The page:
You formed my inward parts; You wove me in my mother’s womb.
One of the most painful assignments any pastor has is trying to console parents who have lost a child. If the parents are Christians, they want to know, “Will I see my child again in heaven?” Anyone with an ounce of compassion would want to assure such a parent that their child is in heaven. But the Bible teaches only those who have exercised faith in Christ as their Savior will be in heaven. So how does that apply to an infant or child too young to make that decision? Although there is no single passage that clearly spells out the eternal destiny of children (and by extension, those who are mentally impaired and therefore “childlike”) who die before trusting in Christ, there are five biblical truths that strongly argue that they are welcomed into heaven.
First of all, God has a special love for children. God’s love and concern begin before the child is born. In Psalm 139:13-16, David wrote, “You formed my inward parts; You wove me in my mother’s womb. I will give thanks to You, for I am fearfully and wonderfully made; wonderful are Your works, and my soul knows it very well. My frame was not hidden from You, when I was made in secret, and skillfully wrought in the depths of the earth; Your eyes have seen my unformed substance; and in Your book were all written the days that were ordained for me, when as yet there was not one of them.” In God’s eyes, a fertilized egg in the mother’s womb is not some biological blob but a child whom God loves and has uniquely designed. The child in the mother’s womb has a life God has ordained before that child ever draws a breath. Because God is intimately involved in every child’s life, it should be no surprise that God values children.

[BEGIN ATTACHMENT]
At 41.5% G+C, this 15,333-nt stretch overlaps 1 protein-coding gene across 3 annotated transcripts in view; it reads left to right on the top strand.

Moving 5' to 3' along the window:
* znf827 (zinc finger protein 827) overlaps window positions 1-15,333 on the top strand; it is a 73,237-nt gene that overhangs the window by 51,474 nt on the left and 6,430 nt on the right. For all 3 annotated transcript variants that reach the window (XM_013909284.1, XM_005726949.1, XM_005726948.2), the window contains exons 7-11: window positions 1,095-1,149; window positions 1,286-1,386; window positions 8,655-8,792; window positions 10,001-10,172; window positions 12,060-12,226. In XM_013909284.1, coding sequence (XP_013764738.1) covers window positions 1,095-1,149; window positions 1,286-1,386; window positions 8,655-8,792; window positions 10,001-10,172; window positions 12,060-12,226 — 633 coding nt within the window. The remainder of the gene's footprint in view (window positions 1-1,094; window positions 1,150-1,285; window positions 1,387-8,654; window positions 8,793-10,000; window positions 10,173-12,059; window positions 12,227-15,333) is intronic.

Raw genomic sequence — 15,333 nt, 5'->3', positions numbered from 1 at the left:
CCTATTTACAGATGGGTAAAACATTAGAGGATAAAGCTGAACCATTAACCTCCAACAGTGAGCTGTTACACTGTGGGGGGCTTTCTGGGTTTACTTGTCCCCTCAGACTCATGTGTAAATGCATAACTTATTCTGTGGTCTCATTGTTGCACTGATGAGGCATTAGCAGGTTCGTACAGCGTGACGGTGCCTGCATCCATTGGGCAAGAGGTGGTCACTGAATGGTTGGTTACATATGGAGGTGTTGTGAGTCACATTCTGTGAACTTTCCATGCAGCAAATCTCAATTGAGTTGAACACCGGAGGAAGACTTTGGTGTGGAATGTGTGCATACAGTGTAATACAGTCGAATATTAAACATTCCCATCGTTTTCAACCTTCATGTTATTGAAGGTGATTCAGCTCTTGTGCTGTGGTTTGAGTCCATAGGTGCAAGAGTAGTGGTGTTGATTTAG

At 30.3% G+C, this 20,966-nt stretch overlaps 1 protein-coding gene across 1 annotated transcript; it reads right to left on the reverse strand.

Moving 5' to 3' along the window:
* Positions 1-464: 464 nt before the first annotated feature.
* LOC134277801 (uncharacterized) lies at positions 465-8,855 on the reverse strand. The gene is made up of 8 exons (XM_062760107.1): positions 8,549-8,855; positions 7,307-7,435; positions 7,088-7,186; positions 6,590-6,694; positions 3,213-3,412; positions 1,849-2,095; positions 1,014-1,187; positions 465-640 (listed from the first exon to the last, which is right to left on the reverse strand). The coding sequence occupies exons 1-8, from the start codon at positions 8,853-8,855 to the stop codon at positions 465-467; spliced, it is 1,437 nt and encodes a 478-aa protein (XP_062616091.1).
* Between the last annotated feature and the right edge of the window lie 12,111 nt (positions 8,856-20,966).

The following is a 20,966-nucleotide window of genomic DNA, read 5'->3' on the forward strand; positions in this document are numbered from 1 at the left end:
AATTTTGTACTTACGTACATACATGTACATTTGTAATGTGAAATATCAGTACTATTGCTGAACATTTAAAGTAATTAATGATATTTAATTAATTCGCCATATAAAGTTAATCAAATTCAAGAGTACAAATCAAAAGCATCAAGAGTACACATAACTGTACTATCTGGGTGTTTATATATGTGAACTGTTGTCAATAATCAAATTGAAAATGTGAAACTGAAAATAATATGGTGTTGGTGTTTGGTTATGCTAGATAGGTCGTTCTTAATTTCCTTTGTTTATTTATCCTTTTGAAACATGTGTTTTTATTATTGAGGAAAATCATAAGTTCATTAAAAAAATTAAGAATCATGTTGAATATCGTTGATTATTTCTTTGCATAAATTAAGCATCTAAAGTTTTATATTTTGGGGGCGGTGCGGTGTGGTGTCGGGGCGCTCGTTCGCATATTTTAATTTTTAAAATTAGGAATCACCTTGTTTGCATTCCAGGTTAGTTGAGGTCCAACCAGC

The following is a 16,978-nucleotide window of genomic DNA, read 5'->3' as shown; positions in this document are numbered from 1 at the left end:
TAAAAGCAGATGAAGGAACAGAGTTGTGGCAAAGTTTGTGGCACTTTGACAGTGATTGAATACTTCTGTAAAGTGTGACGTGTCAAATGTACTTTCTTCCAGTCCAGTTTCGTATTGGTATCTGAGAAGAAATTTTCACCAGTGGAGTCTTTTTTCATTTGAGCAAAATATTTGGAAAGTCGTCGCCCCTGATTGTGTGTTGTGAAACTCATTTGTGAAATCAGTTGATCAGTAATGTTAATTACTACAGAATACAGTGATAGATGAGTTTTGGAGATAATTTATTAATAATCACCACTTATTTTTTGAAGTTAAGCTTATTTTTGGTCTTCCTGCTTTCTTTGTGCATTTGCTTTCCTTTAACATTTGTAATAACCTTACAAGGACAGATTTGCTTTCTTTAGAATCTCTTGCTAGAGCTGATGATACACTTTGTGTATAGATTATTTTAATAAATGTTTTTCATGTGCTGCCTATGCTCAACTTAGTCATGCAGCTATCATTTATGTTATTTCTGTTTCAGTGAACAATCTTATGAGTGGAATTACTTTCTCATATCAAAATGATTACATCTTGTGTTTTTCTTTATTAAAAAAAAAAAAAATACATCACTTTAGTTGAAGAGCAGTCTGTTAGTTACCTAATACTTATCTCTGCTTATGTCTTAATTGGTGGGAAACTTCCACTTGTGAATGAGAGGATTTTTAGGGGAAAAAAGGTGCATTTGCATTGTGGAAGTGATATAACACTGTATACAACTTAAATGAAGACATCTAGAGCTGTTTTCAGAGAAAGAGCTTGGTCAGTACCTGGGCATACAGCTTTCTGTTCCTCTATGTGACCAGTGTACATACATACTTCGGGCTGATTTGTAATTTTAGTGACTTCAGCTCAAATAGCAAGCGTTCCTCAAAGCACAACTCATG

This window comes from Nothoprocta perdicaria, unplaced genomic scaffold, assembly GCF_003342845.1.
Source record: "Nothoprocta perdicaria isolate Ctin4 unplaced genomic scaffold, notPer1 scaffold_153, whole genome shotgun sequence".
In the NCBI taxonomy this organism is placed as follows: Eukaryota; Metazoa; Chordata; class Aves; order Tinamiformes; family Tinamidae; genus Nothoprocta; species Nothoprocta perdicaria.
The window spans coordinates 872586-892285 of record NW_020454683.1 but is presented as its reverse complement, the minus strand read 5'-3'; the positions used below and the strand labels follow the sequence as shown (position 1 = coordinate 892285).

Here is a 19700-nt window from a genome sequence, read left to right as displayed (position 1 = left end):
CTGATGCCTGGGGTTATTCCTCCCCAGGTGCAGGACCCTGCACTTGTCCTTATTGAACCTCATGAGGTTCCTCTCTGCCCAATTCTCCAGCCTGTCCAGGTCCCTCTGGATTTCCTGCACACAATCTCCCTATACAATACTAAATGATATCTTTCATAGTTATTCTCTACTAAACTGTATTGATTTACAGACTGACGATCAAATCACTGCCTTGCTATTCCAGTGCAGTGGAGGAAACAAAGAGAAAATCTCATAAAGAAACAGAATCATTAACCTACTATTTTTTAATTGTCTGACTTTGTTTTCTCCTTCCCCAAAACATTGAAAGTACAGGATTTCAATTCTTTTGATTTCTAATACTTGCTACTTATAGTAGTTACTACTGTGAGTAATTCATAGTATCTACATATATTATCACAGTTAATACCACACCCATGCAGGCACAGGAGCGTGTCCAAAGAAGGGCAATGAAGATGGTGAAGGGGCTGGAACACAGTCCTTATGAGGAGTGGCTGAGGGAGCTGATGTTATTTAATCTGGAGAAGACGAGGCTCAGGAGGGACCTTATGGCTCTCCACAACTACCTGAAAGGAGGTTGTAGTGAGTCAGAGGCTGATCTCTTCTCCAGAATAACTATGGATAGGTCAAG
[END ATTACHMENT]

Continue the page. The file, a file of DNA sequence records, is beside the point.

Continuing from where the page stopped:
We see that special love toward children in Jesus as well. In Matthew 18, the disciples asked Jesus who would be the greatest in the kingdom of God. So Jesus “called a child to Himself and set him before them, and said, ‘Truly I say to you, unless you are converted and become like children, you will not enter the kingdom of heaven’” (vv. 2-3). Jesus randomly selected a child to make an illustration. If that child was going to hell if he died before reaching a certain age, then the illustration doesn’t work. It’s nonsensical to say, “Be like this child, who is headed for hell.” It doesn’t work. By using that child, Jesus was saying that child would be in heaven if he died.
On another occasion, some parents brought their children to the Lord. But the disciples said, “The Lord doesn’t have time for stuff like that.” What was Jesus’s response? “When Jesus saw this, He was indignant and said to them, ‘Permit the children to come to Me; do not hinder them; for the kingdom of God belongs to such as these. . . .’ And He took them in His arms and began blessing them, laying His hands on them” (Mark 10:14, 16). It doesn’t make any sense that He would say that and bless these children if they were condemned to hell. Now, this isn’t evidence in and of itself of what happens to children if they die, but it’s the first building block. God has a special love for children.
Today’s devotion is excerpted from “Are Children Who Die in Heaven?” by Dr. Robert Jeffress, 2016.
Scripture quotations are taken from the NEW AMERICAN STANDARD BIBLE®, Copyright © 1960, 1962, 1963, 1968, 1971, 1972, 1973, 1975, 1977, 1995 by The Lockman Foundation. Used by permission.